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Papyrus has a life of at most a century or two in relatively moist Italian or Greek conditions; only those works copied onto parchment, usually after the general conversion to Christianity, have survived, and by no means all of those. In China, and later other parts of East Asia, woodblock printing was used for books from about the 7th century.
The earliest dated example is the Diamond Sutra of 868.
Inside the letter is a picture of a master in cathedra expounding on the Aphorisms of Hippocrates. Inside the letter is a picture of a master on bench pointing at a raised flask while lecturing on the "Book on urines" of Theophilus. On its very bottom is an illuminated letter "U" - initial of "Urina ergo est colamentum sanguinis" (Urine is the filtrate of the blood).
Initial "V" rendered as "U" of "Vita brevis, ars vero longa", or "Life is short, but the art is long". Inside the letter is a picture of a master holding up a flask while explaining the diagnostic significance of urine to a student or a patient. Ironically, the manuscripts that were being most carefully preserved in the libraries of antiquity are virtually all lost.
In Southeast Asia, in the first millennium, documents of sufficiently great importance were inscribed on soft metallic sheets such as copperplate, softened by refiner's fire and inscribed with a metal stylus.
In the Philippines, for example, as early as 900AD, specimen documents were not inscribed by stylus, but were punched much like the style of today's dot-matrix printers.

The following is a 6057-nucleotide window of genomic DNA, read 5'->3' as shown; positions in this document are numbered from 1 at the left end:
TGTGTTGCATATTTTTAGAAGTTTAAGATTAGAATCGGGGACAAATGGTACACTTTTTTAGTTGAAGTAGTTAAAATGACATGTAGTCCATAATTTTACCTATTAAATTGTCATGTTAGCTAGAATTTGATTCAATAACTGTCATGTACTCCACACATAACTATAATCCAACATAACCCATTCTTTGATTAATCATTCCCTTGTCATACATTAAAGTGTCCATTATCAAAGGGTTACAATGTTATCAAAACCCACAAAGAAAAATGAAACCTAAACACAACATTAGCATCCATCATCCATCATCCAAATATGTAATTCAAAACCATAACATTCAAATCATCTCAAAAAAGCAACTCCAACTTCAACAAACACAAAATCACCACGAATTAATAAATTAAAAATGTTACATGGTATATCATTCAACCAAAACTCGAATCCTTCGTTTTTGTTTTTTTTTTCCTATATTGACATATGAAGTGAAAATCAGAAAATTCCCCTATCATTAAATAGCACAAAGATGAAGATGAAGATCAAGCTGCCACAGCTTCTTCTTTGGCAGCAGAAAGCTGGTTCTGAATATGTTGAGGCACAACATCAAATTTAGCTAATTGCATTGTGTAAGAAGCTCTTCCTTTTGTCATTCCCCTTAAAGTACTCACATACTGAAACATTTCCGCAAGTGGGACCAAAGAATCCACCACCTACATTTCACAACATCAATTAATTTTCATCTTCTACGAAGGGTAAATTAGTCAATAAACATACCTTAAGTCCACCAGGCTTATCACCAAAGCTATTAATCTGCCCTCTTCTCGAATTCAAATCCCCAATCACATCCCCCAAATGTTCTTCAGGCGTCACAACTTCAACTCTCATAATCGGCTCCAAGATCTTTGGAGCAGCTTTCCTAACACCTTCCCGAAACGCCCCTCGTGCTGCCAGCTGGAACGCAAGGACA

The second s is not simply the plural; by an old convention, it doubles the last letter of the abbreviation to express the plural, just as pp. Before the invention of woodblock printing in China or by moveable type in a printing press in Europe, all written documents had to be both produced and reproduced by hand.
Historically, manuscripts were produced in form of scrolls (volume in Latin) or books (codex, plural codices).
Because of the likelihood of errors being introduced each time a manuscript was copied, the filiation of different versions of the same text is a fundamental part of the study and criticism of all texts that have been transmitted in manuscript.When Greek or Latin works were published, numerous professional copies were made simultaneously by scribes in a scriptorium, each making a single copy from an original that was declaimed aloud.The oldest written manuscripts have been preserved by the perfect dryness of their Middle Eastern resting places, whether placed within sarcophagi in Egyptian tombs, or reused as mummy-wrappings, discarded in the middens of Oxyrhynchus or secreted for safe-keeping in jars and buried (Nag Hammadi library) or stored in dry caves (Dead Sea scrolls).This type of document was rare compared to the usual leaves and bamboo staves that were inscribed.However, neither the leaves nor paper were as durable as the metal document in the hot, humid climate.